Ask Dr. Nandi: Vitamin supplements don't lower heart risk, study finds
5:57 PM, Jul 11, 2018
If you’re thinking that vitamin supplements will help you live longer, you might want to think again. A new study reveals that vitamin and mineral supplements will do nothing to fight off heart disease for most people.
I’m sure a lot of people will be disappointed as so many are really hoping that taking supplements will fill nutrient gaps from poor eating habits. But this latest study does point to supplements being a waste of money.
Now what the researchers did was to look very closely at 18 solid scientific studies that tracked more than 2 million participants for roughly 18 years. And they saw no evidence that multivitamin or mineral supplements would help when it comes to lowering the risk of having a stroke or dying from a stroke or heart disease.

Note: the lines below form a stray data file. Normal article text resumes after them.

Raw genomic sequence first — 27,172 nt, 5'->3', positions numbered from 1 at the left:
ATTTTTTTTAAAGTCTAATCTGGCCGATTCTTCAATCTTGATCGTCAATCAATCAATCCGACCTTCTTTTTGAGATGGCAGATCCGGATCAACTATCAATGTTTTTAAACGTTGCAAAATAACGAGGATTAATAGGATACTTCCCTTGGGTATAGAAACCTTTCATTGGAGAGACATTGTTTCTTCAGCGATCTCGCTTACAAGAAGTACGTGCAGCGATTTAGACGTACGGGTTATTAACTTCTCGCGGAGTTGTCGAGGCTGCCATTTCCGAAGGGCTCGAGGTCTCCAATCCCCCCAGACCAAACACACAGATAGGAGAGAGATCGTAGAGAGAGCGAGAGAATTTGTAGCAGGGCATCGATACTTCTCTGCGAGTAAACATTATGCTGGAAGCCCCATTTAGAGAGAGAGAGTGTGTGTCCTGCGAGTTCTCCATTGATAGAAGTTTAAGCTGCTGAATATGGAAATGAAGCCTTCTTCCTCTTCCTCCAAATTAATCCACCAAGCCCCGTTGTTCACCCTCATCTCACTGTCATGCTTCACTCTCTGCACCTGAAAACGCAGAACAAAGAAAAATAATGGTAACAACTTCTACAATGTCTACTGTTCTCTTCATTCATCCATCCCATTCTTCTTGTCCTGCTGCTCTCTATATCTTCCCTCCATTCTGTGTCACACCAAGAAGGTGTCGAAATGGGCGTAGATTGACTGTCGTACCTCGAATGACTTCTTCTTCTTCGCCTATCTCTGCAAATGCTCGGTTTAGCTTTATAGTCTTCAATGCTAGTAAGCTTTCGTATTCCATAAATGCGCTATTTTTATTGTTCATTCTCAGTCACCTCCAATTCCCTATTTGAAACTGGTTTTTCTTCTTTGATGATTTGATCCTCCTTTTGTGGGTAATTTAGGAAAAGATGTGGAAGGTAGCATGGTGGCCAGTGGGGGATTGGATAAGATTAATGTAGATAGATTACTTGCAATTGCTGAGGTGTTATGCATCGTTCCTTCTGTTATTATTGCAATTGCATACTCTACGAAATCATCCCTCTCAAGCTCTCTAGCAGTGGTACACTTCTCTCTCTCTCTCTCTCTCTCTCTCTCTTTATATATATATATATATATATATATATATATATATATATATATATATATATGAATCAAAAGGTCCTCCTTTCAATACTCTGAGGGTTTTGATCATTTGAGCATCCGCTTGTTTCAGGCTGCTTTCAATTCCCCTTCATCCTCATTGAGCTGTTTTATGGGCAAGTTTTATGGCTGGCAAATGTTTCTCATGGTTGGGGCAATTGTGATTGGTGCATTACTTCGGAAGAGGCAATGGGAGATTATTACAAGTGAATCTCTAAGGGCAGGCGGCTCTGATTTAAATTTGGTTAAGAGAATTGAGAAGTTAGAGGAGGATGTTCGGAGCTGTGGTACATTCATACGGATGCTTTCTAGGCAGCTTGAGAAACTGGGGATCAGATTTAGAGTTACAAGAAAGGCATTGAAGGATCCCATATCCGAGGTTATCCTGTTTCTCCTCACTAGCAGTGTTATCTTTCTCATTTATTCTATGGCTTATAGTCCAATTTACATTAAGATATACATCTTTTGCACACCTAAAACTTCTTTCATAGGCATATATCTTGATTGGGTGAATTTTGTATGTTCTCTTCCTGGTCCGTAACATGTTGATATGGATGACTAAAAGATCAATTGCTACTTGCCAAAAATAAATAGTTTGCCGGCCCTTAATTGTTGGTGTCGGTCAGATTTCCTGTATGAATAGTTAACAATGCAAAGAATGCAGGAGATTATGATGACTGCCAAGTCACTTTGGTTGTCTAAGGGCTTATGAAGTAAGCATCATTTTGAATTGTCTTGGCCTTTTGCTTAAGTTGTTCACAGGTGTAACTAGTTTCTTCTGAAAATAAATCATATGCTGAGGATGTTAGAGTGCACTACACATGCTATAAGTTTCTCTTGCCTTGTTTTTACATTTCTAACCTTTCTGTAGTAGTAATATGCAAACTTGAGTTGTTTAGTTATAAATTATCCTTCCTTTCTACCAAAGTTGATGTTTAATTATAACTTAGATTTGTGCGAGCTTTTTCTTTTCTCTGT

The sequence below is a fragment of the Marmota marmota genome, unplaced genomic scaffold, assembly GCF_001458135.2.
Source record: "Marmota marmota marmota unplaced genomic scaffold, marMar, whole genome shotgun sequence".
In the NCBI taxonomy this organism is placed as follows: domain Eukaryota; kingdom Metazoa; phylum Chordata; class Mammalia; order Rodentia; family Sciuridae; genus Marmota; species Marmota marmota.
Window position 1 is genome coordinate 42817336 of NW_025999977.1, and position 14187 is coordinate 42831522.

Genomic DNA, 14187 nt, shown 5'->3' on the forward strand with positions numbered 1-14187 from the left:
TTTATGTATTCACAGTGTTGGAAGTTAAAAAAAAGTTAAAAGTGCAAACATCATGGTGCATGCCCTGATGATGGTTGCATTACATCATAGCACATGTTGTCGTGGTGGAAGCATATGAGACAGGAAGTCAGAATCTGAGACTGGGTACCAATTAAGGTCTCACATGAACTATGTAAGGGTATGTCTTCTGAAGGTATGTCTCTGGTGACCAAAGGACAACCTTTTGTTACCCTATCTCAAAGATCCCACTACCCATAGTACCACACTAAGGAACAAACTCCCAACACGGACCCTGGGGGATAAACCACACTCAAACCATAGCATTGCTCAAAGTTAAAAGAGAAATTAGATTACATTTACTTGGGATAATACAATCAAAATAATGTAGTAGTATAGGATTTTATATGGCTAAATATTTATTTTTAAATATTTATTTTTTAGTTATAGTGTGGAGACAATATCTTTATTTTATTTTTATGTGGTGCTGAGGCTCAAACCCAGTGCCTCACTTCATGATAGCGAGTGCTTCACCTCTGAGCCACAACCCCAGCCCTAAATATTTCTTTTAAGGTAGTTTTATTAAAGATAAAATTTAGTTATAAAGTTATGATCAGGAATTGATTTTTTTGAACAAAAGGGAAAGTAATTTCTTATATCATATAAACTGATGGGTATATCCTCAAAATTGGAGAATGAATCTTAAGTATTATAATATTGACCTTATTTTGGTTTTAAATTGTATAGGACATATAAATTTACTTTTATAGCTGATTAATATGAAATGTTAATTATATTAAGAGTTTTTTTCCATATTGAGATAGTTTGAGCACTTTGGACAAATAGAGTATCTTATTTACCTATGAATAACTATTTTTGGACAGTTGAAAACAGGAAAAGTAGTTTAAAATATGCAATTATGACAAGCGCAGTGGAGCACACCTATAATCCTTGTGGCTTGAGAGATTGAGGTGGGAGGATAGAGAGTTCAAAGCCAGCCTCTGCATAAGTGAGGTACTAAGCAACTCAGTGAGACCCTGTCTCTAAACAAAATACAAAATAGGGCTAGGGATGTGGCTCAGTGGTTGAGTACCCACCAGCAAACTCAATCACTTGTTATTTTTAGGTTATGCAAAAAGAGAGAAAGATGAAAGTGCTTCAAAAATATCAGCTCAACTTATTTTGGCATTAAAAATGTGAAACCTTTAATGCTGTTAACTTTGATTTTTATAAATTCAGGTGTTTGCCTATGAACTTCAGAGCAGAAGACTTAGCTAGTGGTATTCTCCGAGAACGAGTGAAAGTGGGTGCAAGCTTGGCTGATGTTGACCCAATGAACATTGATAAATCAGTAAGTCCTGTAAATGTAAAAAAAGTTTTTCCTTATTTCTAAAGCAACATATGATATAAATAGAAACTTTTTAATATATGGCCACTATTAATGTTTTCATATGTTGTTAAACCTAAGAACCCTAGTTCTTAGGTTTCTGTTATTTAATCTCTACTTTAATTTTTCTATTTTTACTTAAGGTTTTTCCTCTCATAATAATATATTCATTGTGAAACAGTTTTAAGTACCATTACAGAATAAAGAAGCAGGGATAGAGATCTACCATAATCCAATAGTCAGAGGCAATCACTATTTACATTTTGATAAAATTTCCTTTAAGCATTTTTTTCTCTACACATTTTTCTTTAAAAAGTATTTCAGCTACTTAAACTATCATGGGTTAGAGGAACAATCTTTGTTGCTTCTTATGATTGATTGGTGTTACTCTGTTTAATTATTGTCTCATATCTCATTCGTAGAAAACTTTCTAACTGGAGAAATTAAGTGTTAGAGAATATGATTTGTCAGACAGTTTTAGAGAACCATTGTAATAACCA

Physicians do recommend vitamins and I also recommend a multivitamin for some of my patients but only for general overall well-being. But let me be clear about this, they are not a replacement for healthy eating habits.
Right now the vitamin market is booming as over half of Americans are taking supplements. And we’re spending an unbelievable $12 billion dollars a year on them. Unfortunately, too many people believe they’re a magic bullet when it comes to preventing diseases.
There are some people who have certain heart disease risks or conditions that may need to take prescription fish oil supplements. But for the general public that’s healthy, studies have found they don’t reduce the risk of heart disease. Eating fish twice a week is a much better way to get your Omega-3 fatty acids.
And when it comes to protecting your heart, nothing beats the proven methods of not smoking, getting regular exercise and eating a healthy diet filled with plenty of fruits and vegetables. And don’t forget to keep your blood pressure and cholesterol levels in the healthy range.
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